The only announcement I can find is on the WordPress.com users’ blog, in a post Boost your self-hosted WordPress with Jetpack. Not surprisingly this announcement confused many of its intended readers, bloggers who do not self-host their blogs but prefer to host them at WordPress.com, as this plugin is not useful and not available for them.
So how did I find out about this? Recently I had been making good use of the WordPress.com Stats plugin, also from Automattic, to track the now again growing number of visitors to this site. This morning that plugin suddenly stopped working. After a complex search of support forums I found that I needed to disable WordPress.com Stats and install Jetpack.
This process quite quickly restored the stats I was looking for, although the Incoming Links box is broken – it now shows only .links from 2009 pointing to an old address for this blog. I also gained some other nice looking functionality, including the Share button now on each post and page (click to share on Facebook or Twitter, or by e-mail, or to print the post). So I am not complaining about Jetpack as a product, only about how it was introduced.
What had happened? It seems that the stats plugin had been deliberately disabled because users were expected to switch over to Jetpack. The Jetpack FAQ notes that
As we upgrade each of our individual plugins to be a part of Jetpack, we’ll prompt you to switch over to the new, Jetpack-powered version.
Fair enough. But I was not prompted to switch over. Also the old, disabled, WordPress.com Stats plugin is not only still available with no warning message, but also one of the six featured plugins on the plugins directory home page!
What’s going on? Is there some kind of power struggle here between a WordPress.com group anxious to get their nice new features into self-hosted blogs, and a WordPress.org group who don’t want their boat rocked? Is one group deliberately sabotaging the other, by disabling the other’s stats, in order to get its way? Or is this simply a case of a company of techies not having a clue about marketing?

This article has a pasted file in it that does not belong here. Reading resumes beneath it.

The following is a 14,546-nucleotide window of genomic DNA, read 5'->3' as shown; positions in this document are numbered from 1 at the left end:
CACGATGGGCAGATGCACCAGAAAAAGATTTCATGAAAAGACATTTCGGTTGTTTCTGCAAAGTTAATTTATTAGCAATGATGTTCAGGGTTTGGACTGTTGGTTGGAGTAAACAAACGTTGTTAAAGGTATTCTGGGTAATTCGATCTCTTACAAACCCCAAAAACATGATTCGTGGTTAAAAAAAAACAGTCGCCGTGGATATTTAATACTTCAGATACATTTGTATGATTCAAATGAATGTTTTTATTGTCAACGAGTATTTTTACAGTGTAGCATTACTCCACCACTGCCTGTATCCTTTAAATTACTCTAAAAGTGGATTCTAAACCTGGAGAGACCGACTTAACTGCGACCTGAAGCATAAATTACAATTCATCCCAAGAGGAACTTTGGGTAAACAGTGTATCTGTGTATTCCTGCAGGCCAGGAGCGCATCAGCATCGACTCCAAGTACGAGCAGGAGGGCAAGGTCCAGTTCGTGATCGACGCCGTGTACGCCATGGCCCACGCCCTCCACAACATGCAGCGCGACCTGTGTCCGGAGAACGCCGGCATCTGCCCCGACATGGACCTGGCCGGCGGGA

Sorry, WordPress and Automattic, but your Jetpack “blast-off” looks to be something of a disaster, at least in terms of public relations. You need to sort out this mess right away, by clearly announcing Jetpack to your self-hosted users and properly explaining the necessary upgrade paths. If not you will find your Jetpack powering WordPress straight back into the ground.
I was surprised to receive this evening an e-mail whose sender is listed as “Satan”. I was even more surprised to discover it appeared to have been written by ElShaddai Edwards, who is certainly not an alter ego of the devil.
In fact the message was a pingback for my post on Satan in Job, generated by ElShaddai’s post Satan, Job and Goethe which quotes and links to my post. The confusion arose because my WordPress installation generated an e-mail for the pingback with the From: address “Satan, Job and Goethe « He is Sufficient <email@example.com>”; my mail program Thunderbird parsed this as two senders’ addresses separated by a comma, and only displayed the first sender’s name.
This seems to be a small bug in my WordPress installation, still version 2.3.3 at the moment, in that it is generating sender’s address display names with commas in them. These are not permitted in display names except in quote marks; that is, they are permitted in quoted-strings, but not in atoms, as specified here. There is a further bug, or undesirable feature, in these display names in that they include visible HTML entities like “»” and “’”.
Perhaps they have fixed these bugs in the new WordPress 2.5, but in the light of some other bloggers’ comments I am not going to rush into an upgrade.